Yale is an old place, founded in 1701 and added to, with whimsy and flourish and intention, ever after. Buildings contain courtyards and balconies and passageways and fireplaces and gardens. The buildings and their uses have changed again and again: interior courtyards and gardens have been abandoned or filled, classrooms have become dorms, new buildings spring up and old ones crumble for a while, then are put to new uses. The old buildings and the new ones are connected by a series of subterranean steam tunnels: hot, dark, dusty places, some wide and high and clear enough to ride a motorcycle through, and others just crawlspaces on earthen floors with crumbling brick walls.
When I was a sophomore I stumbled on a mysterious adventure that took me into the steam tunnels. Someone, an unknown group, had left a cryptic poster clue promising a hidden treasure.
The flyer I saw
disappeared but it had made enough of an impression that I pulled up a manhole
cover and climbed down into the tunnels one night at the spot I thought the clues were talking about. I saw another clue right away -- a symbol drawn in magic marker on the covering of a steam pipe. The puzzle took me around an underworld that
was amazing and forbidden (students caught in the steam tunnels were immediately expelled,
according to rumor). I stumbled into forgotten bomb shelters full of dehydrated food. We found a bicycle graveyard – an underground room full
of sprockets and kickstands and wheels and chains, with hundreds of bike
skeletons leaning and entangled in one another. In a heating and ventilation substation there was an elaborate mural of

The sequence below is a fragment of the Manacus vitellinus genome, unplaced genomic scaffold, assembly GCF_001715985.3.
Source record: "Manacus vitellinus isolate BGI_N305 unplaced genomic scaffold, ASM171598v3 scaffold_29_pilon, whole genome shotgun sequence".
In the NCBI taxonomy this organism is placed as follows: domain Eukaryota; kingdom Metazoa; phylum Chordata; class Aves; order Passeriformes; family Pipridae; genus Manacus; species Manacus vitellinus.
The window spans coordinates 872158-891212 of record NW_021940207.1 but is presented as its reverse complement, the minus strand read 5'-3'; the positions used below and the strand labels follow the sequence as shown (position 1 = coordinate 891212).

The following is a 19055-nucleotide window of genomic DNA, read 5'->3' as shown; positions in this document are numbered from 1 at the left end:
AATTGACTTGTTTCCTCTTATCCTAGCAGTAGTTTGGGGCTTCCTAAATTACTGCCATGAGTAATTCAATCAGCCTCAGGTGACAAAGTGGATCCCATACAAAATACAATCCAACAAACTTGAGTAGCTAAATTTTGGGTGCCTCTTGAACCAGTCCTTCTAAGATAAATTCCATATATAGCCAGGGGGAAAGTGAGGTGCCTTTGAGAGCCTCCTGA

a sun on the floor; the puzzle clues required us to position a pack of Camel
cigarettes under the painting of the sun so that the shadows on the package
looked correct, and follow the camel’s nose when the pack was properly
positioned to choose the right passageway. We twisted and turned for hours, climbing ladders into narrow passages,
ducking and crawling, hiding when we heard noises. Our flashlight batteries died and we made a
makeshift torch from a kickstand we got from one of the bikes. In the end we found the hidden treasure,
which contained another mystery, and is a whole different tale.
It’s not just the steam tunnels at Yale. There are secret rooms here – some forbidden,
and some simply overlooked. Every so
often, a door leads to a passageway that hasn’t been used, and you can find a
sculpture garden you’ve never noticed before. The stacks at
My adventure sophomore year turned me into an explorer. One spring night I remember catching a door
closing behind someone and feeling my way around Kline Biology
Being back on campus this weekend I noticed that habit. I’d stroll down a hallway and reach out to test every doorknob. If it gave, I opened the door. Mostly I found supply closets (themselves more interesting than you might think). Some of the old passageways are blocked off now: the manhole cover is chained down; there’s a new locked door at the top of the narrow stairway leading to those secret rooftop chambers. That sunken garden is untended now, the bleeding hearts hidden behind a shrub that hasn’t been cut back. But the place is still full of mystery and possibility, and there are still doorknobs that turn, and secrets that yield to curiosity.